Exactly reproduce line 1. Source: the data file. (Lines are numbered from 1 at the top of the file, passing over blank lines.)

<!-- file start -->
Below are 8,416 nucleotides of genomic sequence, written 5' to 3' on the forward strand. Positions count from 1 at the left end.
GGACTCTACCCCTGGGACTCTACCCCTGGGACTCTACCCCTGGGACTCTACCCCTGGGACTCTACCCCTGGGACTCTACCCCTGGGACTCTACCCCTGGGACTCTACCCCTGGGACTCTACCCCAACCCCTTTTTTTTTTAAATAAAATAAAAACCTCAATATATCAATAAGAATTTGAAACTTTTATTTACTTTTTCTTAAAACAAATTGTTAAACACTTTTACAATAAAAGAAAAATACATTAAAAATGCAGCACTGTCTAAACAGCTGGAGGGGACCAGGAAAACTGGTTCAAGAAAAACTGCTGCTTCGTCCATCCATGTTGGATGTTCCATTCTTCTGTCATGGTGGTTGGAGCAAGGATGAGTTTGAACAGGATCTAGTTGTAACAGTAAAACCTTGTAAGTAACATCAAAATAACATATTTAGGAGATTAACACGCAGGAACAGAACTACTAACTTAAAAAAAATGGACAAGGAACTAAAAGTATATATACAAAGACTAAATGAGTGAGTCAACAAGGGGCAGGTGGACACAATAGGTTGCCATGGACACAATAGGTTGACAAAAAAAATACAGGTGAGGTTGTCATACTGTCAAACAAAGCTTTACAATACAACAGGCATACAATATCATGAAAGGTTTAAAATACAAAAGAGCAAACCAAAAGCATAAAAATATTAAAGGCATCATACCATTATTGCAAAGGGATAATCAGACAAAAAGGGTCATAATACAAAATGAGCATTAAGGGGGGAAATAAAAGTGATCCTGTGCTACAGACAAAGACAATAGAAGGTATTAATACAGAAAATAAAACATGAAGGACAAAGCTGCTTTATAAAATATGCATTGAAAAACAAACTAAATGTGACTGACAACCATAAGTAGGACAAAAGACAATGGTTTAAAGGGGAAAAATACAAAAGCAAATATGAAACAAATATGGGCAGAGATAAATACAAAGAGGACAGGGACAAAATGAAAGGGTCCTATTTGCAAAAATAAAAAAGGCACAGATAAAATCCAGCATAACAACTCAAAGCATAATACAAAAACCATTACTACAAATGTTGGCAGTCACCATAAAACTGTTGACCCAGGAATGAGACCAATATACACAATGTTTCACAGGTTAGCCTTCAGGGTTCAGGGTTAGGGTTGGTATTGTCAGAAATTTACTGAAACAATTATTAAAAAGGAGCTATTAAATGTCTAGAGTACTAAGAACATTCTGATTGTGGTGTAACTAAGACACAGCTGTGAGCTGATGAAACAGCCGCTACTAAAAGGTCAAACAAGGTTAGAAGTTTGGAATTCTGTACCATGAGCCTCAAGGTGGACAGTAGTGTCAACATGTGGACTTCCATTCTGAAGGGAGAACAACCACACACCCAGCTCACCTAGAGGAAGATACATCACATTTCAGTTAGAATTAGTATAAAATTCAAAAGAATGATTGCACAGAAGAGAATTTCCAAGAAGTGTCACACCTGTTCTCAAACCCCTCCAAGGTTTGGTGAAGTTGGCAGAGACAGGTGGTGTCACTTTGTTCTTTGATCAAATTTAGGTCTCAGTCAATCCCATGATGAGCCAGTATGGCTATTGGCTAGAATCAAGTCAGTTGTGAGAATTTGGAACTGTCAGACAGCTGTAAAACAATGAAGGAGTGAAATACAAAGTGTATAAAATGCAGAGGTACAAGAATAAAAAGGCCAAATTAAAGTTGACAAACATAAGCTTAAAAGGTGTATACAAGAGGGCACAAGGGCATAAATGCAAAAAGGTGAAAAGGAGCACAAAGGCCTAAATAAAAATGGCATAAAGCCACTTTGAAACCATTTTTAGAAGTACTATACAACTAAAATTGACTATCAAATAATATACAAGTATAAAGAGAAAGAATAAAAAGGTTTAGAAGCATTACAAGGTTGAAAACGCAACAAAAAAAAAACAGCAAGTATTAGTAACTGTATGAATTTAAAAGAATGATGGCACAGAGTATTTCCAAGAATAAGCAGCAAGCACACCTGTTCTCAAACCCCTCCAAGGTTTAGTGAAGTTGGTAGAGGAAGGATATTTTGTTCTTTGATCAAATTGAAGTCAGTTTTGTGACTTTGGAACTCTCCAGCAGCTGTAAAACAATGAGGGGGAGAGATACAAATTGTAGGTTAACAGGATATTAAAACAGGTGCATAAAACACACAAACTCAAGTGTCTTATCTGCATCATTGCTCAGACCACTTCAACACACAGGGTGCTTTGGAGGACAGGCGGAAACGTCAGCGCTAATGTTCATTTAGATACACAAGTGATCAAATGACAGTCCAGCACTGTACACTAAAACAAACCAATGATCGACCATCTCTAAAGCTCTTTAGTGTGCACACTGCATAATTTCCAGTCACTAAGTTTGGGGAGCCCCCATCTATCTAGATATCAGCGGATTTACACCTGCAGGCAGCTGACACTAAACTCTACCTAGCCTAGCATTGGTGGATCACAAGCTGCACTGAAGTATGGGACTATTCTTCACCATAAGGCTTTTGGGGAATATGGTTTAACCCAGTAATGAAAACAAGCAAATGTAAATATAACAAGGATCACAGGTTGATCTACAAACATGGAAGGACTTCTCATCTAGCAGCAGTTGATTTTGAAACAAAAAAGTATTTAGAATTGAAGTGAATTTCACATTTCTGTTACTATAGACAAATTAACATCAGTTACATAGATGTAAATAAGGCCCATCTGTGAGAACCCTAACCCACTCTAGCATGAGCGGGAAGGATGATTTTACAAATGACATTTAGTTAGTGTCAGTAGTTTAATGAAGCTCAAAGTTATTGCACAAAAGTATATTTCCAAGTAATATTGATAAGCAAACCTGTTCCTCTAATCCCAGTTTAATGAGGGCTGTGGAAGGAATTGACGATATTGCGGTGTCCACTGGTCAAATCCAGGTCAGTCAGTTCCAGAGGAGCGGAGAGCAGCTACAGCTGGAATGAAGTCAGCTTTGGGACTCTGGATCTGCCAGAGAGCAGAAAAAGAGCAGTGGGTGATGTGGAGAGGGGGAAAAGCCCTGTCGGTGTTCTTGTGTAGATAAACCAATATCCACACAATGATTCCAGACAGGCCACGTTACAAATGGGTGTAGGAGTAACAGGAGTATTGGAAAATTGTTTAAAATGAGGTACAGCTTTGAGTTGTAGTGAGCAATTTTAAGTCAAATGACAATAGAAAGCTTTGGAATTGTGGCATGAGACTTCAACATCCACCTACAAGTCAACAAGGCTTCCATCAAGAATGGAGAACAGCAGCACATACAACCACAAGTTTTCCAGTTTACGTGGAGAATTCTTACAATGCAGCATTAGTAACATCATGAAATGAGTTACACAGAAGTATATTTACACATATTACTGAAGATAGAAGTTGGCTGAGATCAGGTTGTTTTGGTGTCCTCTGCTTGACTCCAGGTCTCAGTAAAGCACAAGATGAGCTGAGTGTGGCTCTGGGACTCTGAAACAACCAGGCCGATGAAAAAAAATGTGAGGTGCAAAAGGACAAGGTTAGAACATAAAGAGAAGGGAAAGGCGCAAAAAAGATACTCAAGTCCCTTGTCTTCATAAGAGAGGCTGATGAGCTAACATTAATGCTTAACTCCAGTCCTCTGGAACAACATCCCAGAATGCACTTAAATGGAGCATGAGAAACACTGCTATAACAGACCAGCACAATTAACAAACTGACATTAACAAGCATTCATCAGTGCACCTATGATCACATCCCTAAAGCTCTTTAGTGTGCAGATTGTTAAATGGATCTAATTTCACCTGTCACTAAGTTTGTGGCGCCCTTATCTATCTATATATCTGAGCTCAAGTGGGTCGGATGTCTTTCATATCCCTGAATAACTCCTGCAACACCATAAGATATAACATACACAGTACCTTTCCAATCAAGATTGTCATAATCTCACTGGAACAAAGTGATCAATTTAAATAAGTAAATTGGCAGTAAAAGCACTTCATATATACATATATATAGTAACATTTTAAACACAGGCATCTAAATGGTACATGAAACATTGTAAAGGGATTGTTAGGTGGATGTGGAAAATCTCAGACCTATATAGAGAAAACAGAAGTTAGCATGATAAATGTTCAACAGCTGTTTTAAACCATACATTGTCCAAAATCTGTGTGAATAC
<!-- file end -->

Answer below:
Below are 8,416 nucleotides of genomic sequence, written 5' to 3' on the forward strand. Positions count from 1 at the left end.